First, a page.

• Finally, the discussion has ended and it is time for a decision to be made. For outsiders, it may seem like it takes forever to reach this point. You may be frustrated that a decision is not made in the first or second meeting, but instead after several rounds of discussion.As mentioned before, you will probably find your colleagues to be risk-averse. Germans also have a fairly low tolerance for uncertainty. As a foreigner you may be frustrated by the time it takes to reach a decision because management will want more analysis or information. They will want to have a good idea of all the consequences of a decisions before taking it. Be patient.In your dealings with German colleagues one refreshing aspect is that the person with the authority to make the decision will normally be part of the discussion. There will be less going back and reporting to the boss than there is in other cultures.That said, clarity plays an important role in decision making and the manager will want to have as much information as possible before choosing a course of action. The result is that decisions are normal made with detailed plans in place. German planning is typically very detailed and specific, and after a plan is made there are few changes. In short, they will take the time to refine the plan and less open to later changes. There is very little play it by ear or figure it out as we go along. Later problems are usually handled on the basis that the plan is good and how unforeseen situations can be resolved to get back on track.The lengthy decision making process often leads to an overall consensus, but you should not assume that harmony and total agreement are paramount. The final decision may not be perfect to all stakeholders. Instead, you should see the plan as the best possible solution for all and follow it. In other cultures you may disagree with a certain aspect and leave it for discussion at a later stage. With German colleagues, they may be surprised by your disagreement after the plan is already in place and question why you didn‘t mention it during the planning phase. Therefore, you will find it difficult to change things after the ball has started rolling.TAKE QUESTIONS ON COMMUNICATION STYLES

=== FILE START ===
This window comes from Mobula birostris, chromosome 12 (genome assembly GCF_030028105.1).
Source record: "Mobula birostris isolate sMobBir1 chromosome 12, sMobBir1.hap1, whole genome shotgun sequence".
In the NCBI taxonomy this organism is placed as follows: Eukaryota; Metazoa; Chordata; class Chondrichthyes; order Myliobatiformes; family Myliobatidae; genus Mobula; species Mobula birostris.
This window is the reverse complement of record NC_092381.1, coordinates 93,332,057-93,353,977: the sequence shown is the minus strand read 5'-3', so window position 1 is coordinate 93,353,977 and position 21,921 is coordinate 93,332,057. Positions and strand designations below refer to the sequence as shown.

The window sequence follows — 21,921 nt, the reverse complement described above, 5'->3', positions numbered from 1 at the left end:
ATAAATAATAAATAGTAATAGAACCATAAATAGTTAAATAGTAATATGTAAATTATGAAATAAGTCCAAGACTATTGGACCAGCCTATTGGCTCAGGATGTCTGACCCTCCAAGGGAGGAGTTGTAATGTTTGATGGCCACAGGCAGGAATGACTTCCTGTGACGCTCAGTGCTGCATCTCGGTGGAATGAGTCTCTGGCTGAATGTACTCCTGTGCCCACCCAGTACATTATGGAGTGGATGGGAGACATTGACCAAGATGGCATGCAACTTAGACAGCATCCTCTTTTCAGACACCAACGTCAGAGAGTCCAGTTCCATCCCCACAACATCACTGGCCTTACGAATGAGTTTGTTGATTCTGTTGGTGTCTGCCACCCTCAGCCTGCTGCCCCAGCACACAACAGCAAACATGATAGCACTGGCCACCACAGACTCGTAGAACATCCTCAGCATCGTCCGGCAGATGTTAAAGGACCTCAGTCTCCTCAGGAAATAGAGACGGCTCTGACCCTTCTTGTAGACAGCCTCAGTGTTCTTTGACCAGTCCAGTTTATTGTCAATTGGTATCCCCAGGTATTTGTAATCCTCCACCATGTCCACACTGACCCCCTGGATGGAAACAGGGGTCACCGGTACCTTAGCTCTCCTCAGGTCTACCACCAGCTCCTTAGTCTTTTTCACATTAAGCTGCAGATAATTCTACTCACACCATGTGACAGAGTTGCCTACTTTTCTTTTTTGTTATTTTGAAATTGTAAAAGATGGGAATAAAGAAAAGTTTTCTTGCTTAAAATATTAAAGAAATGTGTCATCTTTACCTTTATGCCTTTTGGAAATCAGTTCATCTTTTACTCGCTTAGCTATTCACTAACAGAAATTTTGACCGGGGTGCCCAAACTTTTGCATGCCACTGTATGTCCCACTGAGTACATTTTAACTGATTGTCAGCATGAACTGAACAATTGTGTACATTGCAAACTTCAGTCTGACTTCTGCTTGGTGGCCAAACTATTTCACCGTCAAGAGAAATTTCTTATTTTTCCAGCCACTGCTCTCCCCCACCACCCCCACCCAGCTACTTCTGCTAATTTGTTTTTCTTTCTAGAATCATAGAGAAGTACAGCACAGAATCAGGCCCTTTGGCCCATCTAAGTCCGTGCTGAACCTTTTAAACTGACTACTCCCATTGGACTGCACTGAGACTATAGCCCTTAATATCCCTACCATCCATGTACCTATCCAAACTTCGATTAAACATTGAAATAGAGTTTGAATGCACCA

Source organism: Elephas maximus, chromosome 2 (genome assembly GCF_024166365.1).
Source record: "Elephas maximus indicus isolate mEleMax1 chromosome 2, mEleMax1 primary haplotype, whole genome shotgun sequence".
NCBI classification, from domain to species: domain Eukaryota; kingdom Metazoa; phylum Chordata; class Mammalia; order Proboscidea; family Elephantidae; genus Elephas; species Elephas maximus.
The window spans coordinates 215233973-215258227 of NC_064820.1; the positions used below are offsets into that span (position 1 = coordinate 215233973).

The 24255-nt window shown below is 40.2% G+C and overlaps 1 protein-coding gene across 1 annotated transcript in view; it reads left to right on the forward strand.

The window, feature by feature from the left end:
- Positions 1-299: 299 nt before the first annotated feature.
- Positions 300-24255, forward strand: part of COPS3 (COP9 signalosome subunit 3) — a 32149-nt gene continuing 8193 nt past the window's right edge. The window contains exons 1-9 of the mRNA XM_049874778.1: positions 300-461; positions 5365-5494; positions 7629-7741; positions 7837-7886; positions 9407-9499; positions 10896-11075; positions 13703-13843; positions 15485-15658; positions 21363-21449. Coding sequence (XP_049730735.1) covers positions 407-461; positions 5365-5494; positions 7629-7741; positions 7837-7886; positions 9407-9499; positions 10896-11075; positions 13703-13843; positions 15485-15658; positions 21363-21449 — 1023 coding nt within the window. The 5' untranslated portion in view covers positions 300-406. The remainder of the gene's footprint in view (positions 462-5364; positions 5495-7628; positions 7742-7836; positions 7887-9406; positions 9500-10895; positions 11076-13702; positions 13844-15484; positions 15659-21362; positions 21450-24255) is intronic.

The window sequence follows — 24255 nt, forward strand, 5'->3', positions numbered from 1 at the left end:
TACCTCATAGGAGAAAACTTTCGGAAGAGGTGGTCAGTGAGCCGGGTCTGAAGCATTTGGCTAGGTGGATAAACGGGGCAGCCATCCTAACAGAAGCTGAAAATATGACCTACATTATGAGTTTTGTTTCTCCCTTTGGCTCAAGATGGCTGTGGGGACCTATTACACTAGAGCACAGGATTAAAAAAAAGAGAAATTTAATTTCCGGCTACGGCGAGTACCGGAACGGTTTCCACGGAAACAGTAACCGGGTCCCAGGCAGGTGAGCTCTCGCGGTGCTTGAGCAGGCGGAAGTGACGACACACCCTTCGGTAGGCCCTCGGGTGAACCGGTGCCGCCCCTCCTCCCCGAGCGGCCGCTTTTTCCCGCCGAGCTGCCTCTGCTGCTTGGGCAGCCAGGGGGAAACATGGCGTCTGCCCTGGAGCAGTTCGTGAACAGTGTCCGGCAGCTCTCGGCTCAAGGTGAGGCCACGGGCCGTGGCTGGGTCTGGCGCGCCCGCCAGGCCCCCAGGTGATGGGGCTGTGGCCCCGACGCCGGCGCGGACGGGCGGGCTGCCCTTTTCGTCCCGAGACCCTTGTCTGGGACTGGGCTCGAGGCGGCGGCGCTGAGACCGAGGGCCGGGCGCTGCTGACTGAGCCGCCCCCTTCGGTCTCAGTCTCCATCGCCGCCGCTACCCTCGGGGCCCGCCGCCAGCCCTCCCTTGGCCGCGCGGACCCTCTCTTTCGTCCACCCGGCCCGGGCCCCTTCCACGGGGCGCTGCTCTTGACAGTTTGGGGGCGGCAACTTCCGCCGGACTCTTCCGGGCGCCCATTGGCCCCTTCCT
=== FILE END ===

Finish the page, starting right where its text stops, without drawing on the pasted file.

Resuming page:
• Finally, today we will take what we have seen about German culture and communication styles and extract a few dos and don‘ts for your business in Germany.
  • Okay, things to do.Punctuality is the norm. If you‘re running late, let them know. Likewise, avoid making spontaneous meetings and changing schedules at the last minute.Rules are respected in Germany. Buy a subway ticket and stamp it on your own accord. Around the office, follow the simple rules. Put coins in the jar at the coffee machine, park in authorized spaces, etc.When meeting hosts or German visitors, show engagement and purpose with a firm handshake and eye contact.Engage in small talk and get to know your counterparts before a meeting. Small talk is respected and valued. Learn about local and regional sites, food, traditions, etc. Show interest in hobbies.During the meeting, support opinions with facts. Don‘t expect your ideas to be accepted without tangible support.Participate in discussions. This will show that you are considering the issues and making an effort to refine ideas. If you have an opinion on a decision, it is best to state it upfront. Waiting until the decision is made it too late.Accept invitations. If you are invited for dinner or drinks after work with colleagues during your stay, accept. This is typically a kind gesture from your hosts and is probably not a regular occurance. Accept with enthusiasm and ask if you can experience a local hot spot or popular local restaurant with local food and drinks.